Leptospermum perforatum J.R.Forst. et G.Forst., Metrosideros scandens Sol. ex Gaertn.
Vascular – Native
Lianes & Related Trailing Plants - Dicotyledons
The National Vegetation Survey (NVS) Databank is a physical archive and electronic databank containing records of over 94,000 vegetation survey plots - including data from over 19,000 permanent plots. NVS maintains a standard set of species code abbreviations that correspond to standard scientific plant names from the Ngä Tipu o Aotearoa - New Zealand Plants database.
2n = 22
Current conservation status
The conservation status of all known New Zealand vascular plant taxa at the rank of species and below were reassessed in 2017 using the New Zealand Threat Classification System (NZTCS). This report includes a statistical summary and brief notes on changes since 2012 and replaces all previous NZTCS lists for vascular plants. Authors: By Peter J. de Lange, Jeremy R. Rolfe, John W. Barkla, Shannel P. Courtney, Paul D. Champion, Leon R. Perrie, Sarah M. Beadel, Kerry A. Ford, Ilse Breitwieser, Ines Schönberger, Rowan Hindmarsh-Walls, Peter B. Heenan and Kate Ladley.
2018 | Threatened – Nationally Vulnerable
Previous conservation statuses
2012 | Not Threatened
2009 | Not Threatened
2004 | Not Threatened
Woody long-climbing vine. Mature plants only reproductive. Leaves more or less circular, dark green above, pale green below, both surfaces covered in fine glandular spots (especially evident on leaf undersides). Flowers white (rarely pink) in dense, terminal, fluffy, clusters.
Endemic. New Zealand: Three Kings, North and South Islands to about northern Otago and northern Fiordland
Coastal to montane. An abundant plant of open scrub, dense forest or rock-land. In forest and scrub situations climbing on other trees but also climbing up cliff faces, on rock outcrops, and forming a “shrubland” in loose talus
Vine up to 20 m (rarely more long). Bark furrowed, dark grey to brown-black, ± tessellated, and flaking in tabular shards. Growth dimorphic, juvenile and climbing vines sparingly branched, mature (adult - reproductive state) heavily branched. Branchlets terete, ± invested in short dark brown setose hairs. Leaves close-set, coriaceous, glandular punctate (this especially evident on abaxial surface) subsessile; petioles 1.0-3.2 mm long, lamina 6-12 × 5-9 mm, broad-ovate, broad-oblong to suborbicular, obtuse, adaxially dark green, ± glabrous, abaxially very pale green; finely setose; margins recurved. Inflorescences in axillary few-flowered cymose botryia, these crowded towards apex of branchlets; peduncles and pedicels pubescent to setose; peduncles 10-40 mm long, pedicels 5-10 mm. Hypanthium broad-turbinate, initially fleshy, finely tomentose ± glabrescent; calyx lobes broadly deltoid, obtuse; petals caducous, 1.5-3.0 × 1.5-2.8 mm, suborbicular, white or pink; stamens numerous, 8-10 mm long, white (rarely pink). Capsule 4-5 mm diameter, 3-valved, subglobose, exserted, ± woody.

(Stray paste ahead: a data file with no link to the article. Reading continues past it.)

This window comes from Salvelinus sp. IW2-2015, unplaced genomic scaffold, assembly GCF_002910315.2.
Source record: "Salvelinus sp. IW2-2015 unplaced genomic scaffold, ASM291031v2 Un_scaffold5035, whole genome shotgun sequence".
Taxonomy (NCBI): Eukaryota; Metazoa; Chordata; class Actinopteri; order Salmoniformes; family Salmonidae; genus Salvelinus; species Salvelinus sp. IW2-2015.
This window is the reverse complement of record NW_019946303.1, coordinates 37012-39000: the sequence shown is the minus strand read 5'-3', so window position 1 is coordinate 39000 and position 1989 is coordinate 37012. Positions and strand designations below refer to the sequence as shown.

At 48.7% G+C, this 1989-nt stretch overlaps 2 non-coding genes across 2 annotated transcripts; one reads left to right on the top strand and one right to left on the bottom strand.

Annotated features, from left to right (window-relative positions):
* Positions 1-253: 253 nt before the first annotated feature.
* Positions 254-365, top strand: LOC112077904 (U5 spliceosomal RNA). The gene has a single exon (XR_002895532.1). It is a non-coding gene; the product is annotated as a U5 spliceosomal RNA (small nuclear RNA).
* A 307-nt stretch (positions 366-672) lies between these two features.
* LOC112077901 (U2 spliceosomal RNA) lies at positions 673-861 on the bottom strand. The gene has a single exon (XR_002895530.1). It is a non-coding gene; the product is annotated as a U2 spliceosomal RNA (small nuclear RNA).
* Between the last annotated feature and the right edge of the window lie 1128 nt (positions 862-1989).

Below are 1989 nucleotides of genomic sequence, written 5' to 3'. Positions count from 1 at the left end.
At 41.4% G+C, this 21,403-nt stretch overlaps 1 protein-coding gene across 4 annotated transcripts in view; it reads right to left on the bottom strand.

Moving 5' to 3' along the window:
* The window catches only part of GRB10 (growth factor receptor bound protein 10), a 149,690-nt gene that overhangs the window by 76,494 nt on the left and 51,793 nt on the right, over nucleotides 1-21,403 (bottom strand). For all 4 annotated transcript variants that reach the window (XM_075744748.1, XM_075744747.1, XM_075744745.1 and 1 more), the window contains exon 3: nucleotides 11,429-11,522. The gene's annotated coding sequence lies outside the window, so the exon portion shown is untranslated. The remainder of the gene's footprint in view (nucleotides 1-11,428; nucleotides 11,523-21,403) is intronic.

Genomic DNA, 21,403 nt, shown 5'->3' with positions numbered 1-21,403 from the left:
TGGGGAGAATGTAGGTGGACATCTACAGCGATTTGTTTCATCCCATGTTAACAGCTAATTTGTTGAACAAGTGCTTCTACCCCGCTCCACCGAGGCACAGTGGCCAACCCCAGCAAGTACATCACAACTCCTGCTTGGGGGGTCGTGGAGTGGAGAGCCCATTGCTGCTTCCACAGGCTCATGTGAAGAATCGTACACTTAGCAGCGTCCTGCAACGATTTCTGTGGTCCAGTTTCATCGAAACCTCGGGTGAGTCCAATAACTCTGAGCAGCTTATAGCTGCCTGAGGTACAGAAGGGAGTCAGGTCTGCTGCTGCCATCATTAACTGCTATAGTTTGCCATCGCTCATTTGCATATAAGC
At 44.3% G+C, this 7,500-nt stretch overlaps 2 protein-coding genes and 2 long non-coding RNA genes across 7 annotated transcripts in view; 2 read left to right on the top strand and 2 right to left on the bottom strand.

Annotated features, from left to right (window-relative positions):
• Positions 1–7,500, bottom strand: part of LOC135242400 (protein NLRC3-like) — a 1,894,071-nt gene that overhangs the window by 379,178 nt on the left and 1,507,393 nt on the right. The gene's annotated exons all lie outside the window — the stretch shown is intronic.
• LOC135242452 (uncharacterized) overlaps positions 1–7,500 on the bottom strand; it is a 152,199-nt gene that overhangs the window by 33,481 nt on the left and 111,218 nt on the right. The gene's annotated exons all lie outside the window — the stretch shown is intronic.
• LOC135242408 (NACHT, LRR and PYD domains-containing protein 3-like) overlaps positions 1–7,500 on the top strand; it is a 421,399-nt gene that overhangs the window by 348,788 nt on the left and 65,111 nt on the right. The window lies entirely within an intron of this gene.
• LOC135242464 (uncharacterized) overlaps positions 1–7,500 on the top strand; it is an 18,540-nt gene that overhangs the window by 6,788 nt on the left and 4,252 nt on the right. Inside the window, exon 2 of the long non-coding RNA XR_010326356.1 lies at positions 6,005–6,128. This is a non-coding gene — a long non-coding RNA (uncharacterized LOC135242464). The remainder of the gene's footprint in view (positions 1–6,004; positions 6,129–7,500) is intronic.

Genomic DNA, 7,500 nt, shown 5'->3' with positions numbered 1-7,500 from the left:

Easily distinguished from all other indigenous Metrosideros by the small rounded “spotted” (glandular-punctate) leaves, which are dark green above and pale green below (the spotting is most evident on the leaf undersides), and by the dense clusters of white flowers. In its juvenile state it may be confused with juvenile vines of Metrosideros carminea. However, the young growth of Metrosideros carminea is distinctly pinkish and the leaf hairs are much longer and pink coloured. Despite the common name “white rata” Metrosideros perforata is not closely related to Metrosideros albiflora, which is a species virtually confined to northern New Zealand kauri (Agathis australis) forest, and which has much larger leaves (without obvious glandular spotting) and fewer, larger inflorescences.
November - March
February - May
Easily grown from rooted pieces. Can be grown from semi-hardwood cuttings. However like all Metrosideros cuttings can be fickle to strike. A tough, resilient rata suitable for open situations and once established tolerant of drought and moderate frost.
Myrtle Rust (Austropuccinia psidii) is an invasive fungus which threatens native myrtle species - learn more myrtlerust.org.nz
metrosideros: Iron heart
perforata: From the Latin perforatus ‘pierced with holes’, depending on the species this may refer to the foliage covered in punctate oil glands
Fact sheet prepared for NZPCN by P.J. de Lange (5 January 2013). Description based on fresh material.
NZPCN Fact Sheet citation
Please cite as: de Lange, P.J. (Year at time of access): Metrosideros perforata Fact Sheet (content continuously updated). New Zealand Plant Conservation Network. https://www.nzpcn.org.nz/flora/species/metrosideros-perforata/ (Date website was queried)